Notre Dame was happy to take Foskey as a defensive end, especially after he finished his senior season with 64 tackles, 21 tackles for a loss, 10 sacks, three forced fumbles and one interception.
“If you make a play on defense, it’s a lot more electric for the fans and the people on the sideline,” Foskey said. “It’s more electric if you get a sack or get a fumble and get them off the field. That’s more electric than catching touchdowns.”
Foskey’s senior season ended with a 35-21 loss to Santa Ana Mater Dei in the CIF Open Division state championship. The apparent winning strategy against Foskey was to hold him and hope the officials wouldn’t repeatedly call a penalty.
“I don’t think I’ve ever seen a kid held more than him ever in a game in my entire life,” Eidson said. “It was a joke. The guy couldn’t block him. He would just grab. He would literally wrestle him to the ground.
“We were like, ‘Hold!’ They were like, ‘We can’t call holding every play.’ I was like, ‘Yes, you can.’ It was so awful.”
Yet Foskey never lost his cool.
“He’s just a nice, quiet kid,” Eidson said. “He’s not a volatile kid or anything like that. He’s just going to keep grinding and going at it. That’s the way he is. He keeps basically the same demeanor all the time.”
Making an impact
The defining moment of Foskey’s freshman season at Notre Dame came in the regular season finale at Stanford.
Because the Irish coaching staff wanted to preserve a year of eligibility, Foskey played in only four games last season. The fourth was left to be played at Stanford, which is located a little more than an hour away from Foskey’s high school.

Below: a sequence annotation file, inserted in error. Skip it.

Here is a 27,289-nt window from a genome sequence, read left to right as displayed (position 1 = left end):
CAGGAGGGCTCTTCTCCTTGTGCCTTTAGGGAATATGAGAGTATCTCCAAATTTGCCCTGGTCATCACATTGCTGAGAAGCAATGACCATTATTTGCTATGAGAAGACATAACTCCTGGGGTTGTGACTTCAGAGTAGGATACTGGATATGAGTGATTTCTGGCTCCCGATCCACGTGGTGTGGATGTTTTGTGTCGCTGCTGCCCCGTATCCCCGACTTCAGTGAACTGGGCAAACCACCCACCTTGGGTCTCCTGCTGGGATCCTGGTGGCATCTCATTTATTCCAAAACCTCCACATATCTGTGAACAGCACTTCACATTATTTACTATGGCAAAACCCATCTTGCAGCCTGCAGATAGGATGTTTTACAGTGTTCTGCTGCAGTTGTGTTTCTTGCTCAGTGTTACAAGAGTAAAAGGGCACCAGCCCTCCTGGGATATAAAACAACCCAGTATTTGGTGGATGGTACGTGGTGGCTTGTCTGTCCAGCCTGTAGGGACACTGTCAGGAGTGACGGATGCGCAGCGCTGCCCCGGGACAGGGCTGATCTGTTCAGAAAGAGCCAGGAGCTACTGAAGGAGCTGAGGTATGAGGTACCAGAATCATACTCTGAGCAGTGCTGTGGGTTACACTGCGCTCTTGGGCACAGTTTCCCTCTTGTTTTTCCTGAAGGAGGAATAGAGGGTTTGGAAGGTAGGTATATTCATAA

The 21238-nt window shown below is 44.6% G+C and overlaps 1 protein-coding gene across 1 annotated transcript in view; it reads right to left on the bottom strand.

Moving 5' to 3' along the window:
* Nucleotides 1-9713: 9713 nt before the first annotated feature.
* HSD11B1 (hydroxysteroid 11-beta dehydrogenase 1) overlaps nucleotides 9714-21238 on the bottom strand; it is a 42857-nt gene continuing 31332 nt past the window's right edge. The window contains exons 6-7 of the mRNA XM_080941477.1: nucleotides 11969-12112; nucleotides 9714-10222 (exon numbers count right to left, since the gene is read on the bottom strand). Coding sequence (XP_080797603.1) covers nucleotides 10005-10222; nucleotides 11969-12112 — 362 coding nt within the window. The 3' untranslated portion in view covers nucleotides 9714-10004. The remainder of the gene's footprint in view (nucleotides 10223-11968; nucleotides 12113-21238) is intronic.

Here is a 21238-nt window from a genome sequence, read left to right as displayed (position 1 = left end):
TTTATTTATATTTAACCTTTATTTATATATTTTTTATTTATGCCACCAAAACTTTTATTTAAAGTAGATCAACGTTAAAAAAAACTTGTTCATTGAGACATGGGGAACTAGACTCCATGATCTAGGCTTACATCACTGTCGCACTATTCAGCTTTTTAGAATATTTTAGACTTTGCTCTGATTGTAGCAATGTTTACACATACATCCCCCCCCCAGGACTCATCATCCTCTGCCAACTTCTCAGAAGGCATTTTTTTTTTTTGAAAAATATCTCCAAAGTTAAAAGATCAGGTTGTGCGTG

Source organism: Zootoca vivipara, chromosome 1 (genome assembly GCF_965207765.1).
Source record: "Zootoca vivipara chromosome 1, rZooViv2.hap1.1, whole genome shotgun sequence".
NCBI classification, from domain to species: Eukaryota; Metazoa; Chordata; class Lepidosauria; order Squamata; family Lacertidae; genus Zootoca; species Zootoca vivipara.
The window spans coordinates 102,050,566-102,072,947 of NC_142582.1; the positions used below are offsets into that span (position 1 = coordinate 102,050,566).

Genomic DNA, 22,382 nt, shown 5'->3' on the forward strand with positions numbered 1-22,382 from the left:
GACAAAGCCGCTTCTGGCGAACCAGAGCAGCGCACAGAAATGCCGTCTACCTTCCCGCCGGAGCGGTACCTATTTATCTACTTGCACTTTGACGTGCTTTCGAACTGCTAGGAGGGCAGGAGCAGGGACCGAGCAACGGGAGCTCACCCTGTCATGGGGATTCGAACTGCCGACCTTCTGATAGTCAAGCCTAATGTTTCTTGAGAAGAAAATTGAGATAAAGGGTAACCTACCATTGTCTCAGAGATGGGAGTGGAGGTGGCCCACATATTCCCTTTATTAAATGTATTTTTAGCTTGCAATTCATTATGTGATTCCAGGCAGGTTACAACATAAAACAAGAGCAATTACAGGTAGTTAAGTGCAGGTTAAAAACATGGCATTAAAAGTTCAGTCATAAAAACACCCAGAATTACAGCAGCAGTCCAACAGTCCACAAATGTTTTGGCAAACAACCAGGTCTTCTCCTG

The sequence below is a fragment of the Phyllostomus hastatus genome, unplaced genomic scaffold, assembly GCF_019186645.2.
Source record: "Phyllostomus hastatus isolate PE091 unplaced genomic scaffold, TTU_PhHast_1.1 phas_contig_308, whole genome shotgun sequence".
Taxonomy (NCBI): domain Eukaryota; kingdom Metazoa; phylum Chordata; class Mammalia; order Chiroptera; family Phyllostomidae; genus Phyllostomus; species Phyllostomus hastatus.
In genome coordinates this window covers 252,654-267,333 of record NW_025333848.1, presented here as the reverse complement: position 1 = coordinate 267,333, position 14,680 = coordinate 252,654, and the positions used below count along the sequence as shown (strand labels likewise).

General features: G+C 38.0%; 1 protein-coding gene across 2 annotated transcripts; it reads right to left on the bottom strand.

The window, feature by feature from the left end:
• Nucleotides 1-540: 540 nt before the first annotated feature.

Notre Dame fell behind early, but Foskey helped spark a comeback. With the Irish trailing 17-7 in the second quarter, Foskey blocked a punt that set up Notre Dame at the Stanford one-yard line. The momentum flipped as the Irish scored a touchdown shortly after on their way to a 45-24 victory.
“It was a great moment and perfect timing for everything to turn around,” Foskey said. “It was great to get that blocked punt, have Justin (Ademilola) recover it and have everyone celebrate on the sideline. It got everyone’s heartbeats back up.”
Foskey entered the offseason determined to have more than one great play as a sophomore. He spent the summer with fifth-year senior defensive end Adetokunbo Ogundeji working on explosion at the snap of the ball and being smarter and stronger with his hands.
Too many times in practice last year Foskey let offensive linemen take control of him. He’s learned how to combat that with his hands.
“That’s what limited me from being on the playing field as much as I was,” Foskey said. “Using my hands and being more explosive is having the determination to get to the ball every play. That’s what my mindset is this season coming in.”
The Irish lost three defensive ends to the NFL in the offseason — third-round pick Julian Okwara, fifth-round pick Khalid Kareem and undrafted free agent Jamir Jones. But Elston still has graduate students and captains Daelin Hayes and Ogundeji at defensive end along with Foskey and juniors Justin Ademilola and Ovie Oghoufo.
How do they replace that trio? For Foskey, it’s as simple as listening to the coaching staff.
“That’s exactly what we have to do now,” Foskey said. “We still have Daelin and Ade. They were here last year with them and came back as fifth-years. So we’re not losing any momentum coming back this year.”
Foskey can be a big reason why the defensive ends can continue to be a strength for the Irish. Soon offenses will take note too.
They might want to try a different strategy than Duke’s.
“I don’t,” Foskey said, “expect anyone to try that again.”